The Three Stages of Healing
The three stages of healing are:
- Primary Inflammation
- Reparation and Cell Proliferation
- Soft Tissue Remodeling
1) During the initial inflammatory stage, which typically lasts three to five days, prostaglandins initiate multiple tasks:
- to stimulate the immune system, in order to ramp up the machinery used to fight infection.
- to build up platelets around the lesion, which help to seal any punctures or breaks in the wound, and to
- attract white blood cells that protect against infections and clean up the damaged tissue.
- Specialized cells called fibroblasts produce disorganized fibrous (scar) tissue.
2) During the second stage, Reparation, which lasts four to six weeks,
- cells proliferate to replace the damaged cells and
- scar tissue becomes organized. Physical activity eliminates unnecessary scar tissue that has inadvertently adhered to neighboring tissue. This is a critical time in the injury repair process. A person must be actively moving the injured body part. This is part of the reason why chiropractic care is so important. Through proper chiropractic joint mobilization, the scar tissue formation is reduced.
3) During the remodeling stage, lasting about six months or more,
- the repaired tissue remodels itself. The cheap get-the-job-done-quick patch that was laid down in the 2nd stage is remodeled and replaced with stronger tissues. The existing lattice is reinforced.
Interestingly forensic anthropologists and archeologists observe changes in bone structure, for example, to determine the types of work a person performed based on the fact that remodeling is an automatic process accompanying use. During the third stage of healing this process can restore damaged tissue so it is stronger than it was before the injury. If remodeling doesn’t occur, it leads to weakened tissue prone to reinjury.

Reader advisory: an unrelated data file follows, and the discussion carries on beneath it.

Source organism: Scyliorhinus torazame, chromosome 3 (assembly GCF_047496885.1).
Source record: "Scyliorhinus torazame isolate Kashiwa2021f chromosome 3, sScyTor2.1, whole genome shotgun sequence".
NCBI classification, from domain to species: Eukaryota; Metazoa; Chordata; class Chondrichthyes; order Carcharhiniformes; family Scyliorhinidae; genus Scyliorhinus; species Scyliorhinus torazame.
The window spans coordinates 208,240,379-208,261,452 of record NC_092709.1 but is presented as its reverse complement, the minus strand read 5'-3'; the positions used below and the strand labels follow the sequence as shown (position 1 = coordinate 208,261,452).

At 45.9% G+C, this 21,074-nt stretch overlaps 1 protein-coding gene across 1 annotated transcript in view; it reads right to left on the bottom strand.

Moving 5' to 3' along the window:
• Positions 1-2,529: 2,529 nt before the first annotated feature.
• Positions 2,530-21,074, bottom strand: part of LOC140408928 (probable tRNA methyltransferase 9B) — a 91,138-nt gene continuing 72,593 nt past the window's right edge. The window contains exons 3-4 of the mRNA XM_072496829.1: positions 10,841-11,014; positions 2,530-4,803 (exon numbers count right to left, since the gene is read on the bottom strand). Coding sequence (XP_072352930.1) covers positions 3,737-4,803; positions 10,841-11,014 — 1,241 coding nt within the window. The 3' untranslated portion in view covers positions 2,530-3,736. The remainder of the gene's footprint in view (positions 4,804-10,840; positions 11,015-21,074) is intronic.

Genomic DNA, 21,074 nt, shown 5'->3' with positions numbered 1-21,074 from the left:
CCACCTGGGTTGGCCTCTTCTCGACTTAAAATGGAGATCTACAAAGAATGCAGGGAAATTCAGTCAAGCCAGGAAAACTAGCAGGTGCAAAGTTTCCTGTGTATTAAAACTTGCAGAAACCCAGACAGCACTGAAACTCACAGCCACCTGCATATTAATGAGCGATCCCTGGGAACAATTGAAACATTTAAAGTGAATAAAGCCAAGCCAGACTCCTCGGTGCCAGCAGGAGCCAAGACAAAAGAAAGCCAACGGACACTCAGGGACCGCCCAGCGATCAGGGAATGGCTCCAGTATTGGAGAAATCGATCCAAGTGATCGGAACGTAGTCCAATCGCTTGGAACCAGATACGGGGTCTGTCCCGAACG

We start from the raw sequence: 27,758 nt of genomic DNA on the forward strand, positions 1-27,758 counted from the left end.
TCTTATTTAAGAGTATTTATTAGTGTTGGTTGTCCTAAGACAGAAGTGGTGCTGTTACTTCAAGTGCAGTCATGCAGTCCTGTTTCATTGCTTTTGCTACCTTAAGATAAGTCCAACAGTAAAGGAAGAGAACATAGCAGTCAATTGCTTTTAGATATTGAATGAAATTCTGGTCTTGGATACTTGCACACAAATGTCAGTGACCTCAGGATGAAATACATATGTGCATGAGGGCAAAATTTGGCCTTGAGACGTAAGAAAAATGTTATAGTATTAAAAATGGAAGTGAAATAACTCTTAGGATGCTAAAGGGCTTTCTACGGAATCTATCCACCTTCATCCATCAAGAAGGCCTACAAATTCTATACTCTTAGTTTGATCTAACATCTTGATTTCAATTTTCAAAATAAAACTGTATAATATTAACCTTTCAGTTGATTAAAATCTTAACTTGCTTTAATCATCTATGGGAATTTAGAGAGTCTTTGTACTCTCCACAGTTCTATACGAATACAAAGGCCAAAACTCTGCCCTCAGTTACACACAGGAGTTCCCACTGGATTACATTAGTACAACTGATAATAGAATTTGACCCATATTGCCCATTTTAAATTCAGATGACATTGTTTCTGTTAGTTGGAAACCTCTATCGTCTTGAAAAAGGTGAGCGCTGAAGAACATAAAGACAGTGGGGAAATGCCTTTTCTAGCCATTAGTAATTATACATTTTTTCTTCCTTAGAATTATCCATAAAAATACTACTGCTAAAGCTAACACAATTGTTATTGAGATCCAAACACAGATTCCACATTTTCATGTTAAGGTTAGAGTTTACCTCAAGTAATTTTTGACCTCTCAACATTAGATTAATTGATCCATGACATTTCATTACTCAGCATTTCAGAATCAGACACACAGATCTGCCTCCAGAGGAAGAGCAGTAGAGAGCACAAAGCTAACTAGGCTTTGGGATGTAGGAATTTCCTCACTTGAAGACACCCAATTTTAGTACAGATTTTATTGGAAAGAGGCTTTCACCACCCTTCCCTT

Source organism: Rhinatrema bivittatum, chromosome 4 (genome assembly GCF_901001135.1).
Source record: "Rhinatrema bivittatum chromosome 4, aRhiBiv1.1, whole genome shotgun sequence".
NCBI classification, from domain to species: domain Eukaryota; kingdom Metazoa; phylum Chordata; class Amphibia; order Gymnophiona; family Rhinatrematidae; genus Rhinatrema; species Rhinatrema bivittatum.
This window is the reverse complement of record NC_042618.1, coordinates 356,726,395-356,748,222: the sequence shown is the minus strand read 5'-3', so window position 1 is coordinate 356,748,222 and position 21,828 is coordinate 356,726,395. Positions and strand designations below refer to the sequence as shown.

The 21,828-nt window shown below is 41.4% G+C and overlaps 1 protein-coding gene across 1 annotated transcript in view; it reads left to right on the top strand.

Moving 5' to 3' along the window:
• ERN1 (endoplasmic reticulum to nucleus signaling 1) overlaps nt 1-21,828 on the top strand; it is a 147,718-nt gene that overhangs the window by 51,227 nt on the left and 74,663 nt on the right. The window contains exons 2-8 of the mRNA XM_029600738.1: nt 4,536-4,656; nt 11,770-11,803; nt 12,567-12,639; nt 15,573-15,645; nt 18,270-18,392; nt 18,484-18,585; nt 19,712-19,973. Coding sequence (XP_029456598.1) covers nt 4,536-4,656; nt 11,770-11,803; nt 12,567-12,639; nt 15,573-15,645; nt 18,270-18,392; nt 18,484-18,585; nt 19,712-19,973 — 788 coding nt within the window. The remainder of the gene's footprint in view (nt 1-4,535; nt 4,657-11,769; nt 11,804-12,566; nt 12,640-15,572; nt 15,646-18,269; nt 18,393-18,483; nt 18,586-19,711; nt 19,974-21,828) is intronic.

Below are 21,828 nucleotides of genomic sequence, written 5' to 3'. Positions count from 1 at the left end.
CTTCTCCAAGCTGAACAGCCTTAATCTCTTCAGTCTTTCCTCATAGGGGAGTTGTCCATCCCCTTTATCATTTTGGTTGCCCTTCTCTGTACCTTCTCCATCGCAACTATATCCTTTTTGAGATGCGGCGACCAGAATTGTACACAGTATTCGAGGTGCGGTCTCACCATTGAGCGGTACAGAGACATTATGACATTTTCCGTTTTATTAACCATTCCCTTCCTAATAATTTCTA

Injuries are an opportunity to become stronger. When the three stages proceed normally, tissue becomes stronger and less prone to injury. This principle is used by performance athletes. Likewise, pain is rare if the damage heals quickly and thoroughly, without abnormal adhesions.
During all three stages of healing, proper movement of the injured tissue is important. In 1980, a medical researcher by the name of Salter looked at the effect of continuous passive motion on fractured joints. The study looked at wound healing, joint healing, and cartilage health. The results showed that the joints which were not casted, but allowed to have some movement healed better. With respect to chiropractic care, our primary focus is in restoring proper motion and alignment to the joints during the three phases of wound healing. You can read about the landmark study here: http://www.ncbi.nlm.nih.gov/pubmed/7440603.
One result of Dr. Salter’s study is the boot-cast. We see black velcro-strap boot casts for most ankle injuries. This is because the boot allows for some motion in the joint and it promotes better healing of the injured tissues.
As a population, we seem to be lagging behind a little with proper back pain care. Too many of us think that with a back injury, we need to lay in bed for a few days. Research has clearly shown that bed rest actually makes the back injury worse. Light activity is superior to bed-rest. Life is motion, and motion is life. Adding appropriate chiropractic care, like the style applied at Innova Pain Clinic, adds movement to the joints and rehydrates the cartilage and disc through imbibition.
When you have an acute back injury or suffer trauma, like a whiplash, consult an expert chiropractor in the field. You can ask the experts in St George at Innova Pain Clinic, (435) 652-4322. We will provide a consultation, examination, digital x-rays (if needed), and comprehensive treatment plan suited for your specific need.
Dr. Andrew White | St George Chiropractor
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